Your cat may feel something has changed. It could be the smell of it due to the cleaners you’ve used, or their odors setting into the plastic. They may have been spooked by something while in their litter box and are now afraid to use it. Or it may be that your cat has changed (e.g. developed arthritis) and their litter box is no longer comfortable for them to use.
Here are some other common litter box problems that could be causing your cat to poop on the floor:
- Litter box is too small – the litter box your cat used as a kitten may be too small for them as an adult.
- Litter box entry is too high – if your cat has mobility issues due to age, an injury, or a recent surgery, they may have trouble stepping into the litter box if the entrance is too high.
- Litter box is covered – some cats prefer uncovered litter boxes over covered. It could be due to the cover making the litter box too confined for them, or the smells that get trapped inside.
- Self-Cleaning litter box – a litter box that moves on its own and makes noises may spook your cat.
- New litter box – cats are cautious of new things and simply the smells of a new litter box may be deterring them from using it.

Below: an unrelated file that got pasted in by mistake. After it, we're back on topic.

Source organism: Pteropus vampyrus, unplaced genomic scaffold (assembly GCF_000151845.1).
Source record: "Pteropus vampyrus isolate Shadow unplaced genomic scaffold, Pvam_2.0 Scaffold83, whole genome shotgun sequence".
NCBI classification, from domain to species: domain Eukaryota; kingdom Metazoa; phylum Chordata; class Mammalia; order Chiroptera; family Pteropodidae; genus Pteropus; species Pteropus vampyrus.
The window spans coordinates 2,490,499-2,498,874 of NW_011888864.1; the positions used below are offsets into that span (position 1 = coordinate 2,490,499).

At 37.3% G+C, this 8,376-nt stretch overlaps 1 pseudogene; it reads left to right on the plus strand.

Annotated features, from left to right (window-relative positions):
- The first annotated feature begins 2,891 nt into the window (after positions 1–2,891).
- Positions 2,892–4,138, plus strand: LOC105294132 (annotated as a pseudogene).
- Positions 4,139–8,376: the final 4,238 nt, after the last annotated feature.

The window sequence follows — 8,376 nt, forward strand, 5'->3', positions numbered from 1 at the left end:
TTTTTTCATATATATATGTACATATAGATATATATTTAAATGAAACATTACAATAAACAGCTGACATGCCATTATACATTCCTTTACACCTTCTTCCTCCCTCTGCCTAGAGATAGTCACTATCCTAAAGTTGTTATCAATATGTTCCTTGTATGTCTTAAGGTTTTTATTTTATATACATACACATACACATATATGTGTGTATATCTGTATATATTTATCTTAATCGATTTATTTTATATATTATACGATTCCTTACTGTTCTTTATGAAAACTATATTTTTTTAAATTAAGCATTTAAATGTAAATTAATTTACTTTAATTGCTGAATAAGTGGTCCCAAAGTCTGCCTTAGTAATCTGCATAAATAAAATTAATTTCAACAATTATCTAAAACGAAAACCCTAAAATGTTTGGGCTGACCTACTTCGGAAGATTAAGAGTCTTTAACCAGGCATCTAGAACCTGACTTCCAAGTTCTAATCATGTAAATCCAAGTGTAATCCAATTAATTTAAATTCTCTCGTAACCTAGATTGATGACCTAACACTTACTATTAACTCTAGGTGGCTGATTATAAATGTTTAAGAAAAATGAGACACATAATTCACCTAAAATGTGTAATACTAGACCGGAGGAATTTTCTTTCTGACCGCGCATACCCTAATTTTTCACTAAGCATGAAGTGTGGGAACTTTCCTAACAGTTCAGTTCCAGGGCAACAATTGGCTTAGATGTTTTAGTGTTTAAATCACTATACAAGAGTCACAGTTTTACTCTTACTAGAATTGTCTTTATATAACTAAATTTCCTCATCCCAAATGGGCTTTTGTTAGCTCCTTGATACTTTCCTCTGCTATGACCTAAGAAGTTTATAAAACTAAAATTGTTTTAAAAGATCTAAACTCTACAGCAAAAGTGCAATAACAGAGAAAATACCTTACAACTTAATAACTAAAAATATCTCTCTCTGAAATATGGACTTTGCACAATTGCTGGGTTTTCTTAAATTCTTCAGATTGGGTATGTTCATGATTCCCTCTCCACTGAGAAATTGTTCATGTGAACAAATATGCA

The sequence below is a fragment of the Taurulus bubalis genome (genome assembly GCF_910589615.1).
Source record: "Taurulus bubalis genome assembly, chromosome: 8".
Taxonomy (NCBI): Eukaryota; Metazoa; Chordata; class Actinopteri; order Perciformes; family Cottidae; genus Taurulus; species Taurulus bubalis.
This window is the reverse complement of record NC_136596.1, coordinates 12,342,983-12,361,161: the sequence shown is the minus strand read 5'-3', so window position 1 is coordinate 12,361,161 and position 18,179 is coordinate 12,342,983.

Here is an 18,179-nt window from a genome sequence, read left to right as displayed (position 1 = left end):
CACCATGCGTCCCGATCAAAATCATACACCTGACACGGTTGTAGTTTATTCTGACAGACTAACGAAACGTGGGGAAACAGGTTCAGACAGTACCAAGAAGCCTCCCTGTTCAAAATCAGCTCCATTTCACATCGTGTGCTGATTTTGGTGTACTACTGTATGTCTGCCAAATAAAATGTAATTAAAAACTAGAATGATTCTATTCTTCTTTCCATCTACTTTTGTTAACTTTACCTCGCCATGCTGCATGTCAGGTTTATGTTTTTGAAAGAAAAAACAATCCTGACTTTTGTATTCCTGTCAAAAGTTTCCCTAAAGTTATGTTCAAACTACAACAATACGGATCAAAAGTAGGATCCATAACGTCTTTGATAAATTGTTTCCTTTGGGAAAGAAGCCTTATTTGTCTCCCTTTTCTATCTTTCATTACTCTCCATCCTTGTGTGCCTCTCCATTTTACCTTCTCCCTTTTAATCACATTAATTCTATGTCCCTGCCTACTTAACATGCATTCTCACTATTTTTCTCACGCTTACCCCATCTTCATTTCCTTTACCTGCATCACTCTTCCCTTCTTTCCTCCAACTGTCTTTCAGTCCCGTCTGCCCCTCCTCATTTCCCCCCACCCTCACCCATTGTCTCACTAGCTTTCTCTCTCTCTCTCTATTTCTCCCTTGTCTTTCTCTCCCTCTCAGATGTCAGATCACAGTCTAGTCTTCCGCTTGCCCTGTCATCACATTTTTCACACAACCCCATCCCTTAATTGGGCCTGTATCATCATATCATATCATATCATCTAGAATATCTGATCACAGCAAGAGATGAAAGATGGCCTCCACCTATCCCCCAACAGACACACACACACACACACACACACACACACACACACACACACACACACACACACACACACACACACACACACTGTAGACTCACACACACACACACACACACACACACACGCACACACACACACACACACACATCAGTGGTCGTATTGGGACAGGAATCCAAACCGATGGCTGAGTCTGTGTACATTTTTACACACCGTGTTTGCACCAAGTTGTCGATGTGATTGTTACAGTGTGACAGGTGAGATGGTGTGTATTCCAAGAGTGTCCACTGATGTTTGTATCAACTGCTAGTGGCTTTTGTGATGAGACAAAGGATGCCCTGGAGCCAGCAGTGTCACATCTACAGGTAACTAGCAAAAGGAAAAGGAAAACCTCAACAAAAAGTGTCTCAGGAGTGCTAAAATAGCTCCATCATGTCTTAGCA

- Litter box smell – if you’ve cleaned your litter box with a harsh cleaner, such as bleach, your cat may not appreciate the new smell of their litter box.
- Litter box liner – liners don’t always fit in the litter box perfectly and your cat’s claws may be getting caught in the liner as they try to dig in the litter, making things a little awkward for your cat.
One of the easiest and cheapest solutions to test is to have multiple litter boxes. Purchase a new litter box, but don’t get rid of your old one; see if adding an additional litter box (or two) helps.
Although the general rule is one litter box per cat, having more than one per cat can be beneficial.
It helps ensure your cat always has a clean place to go to the washroom (of course, you still must stay on top of daily cleanings), accommodates cats who prefer to urinate in one litter box and poop in the other, and it allows you to test different litter box scenarios. You can: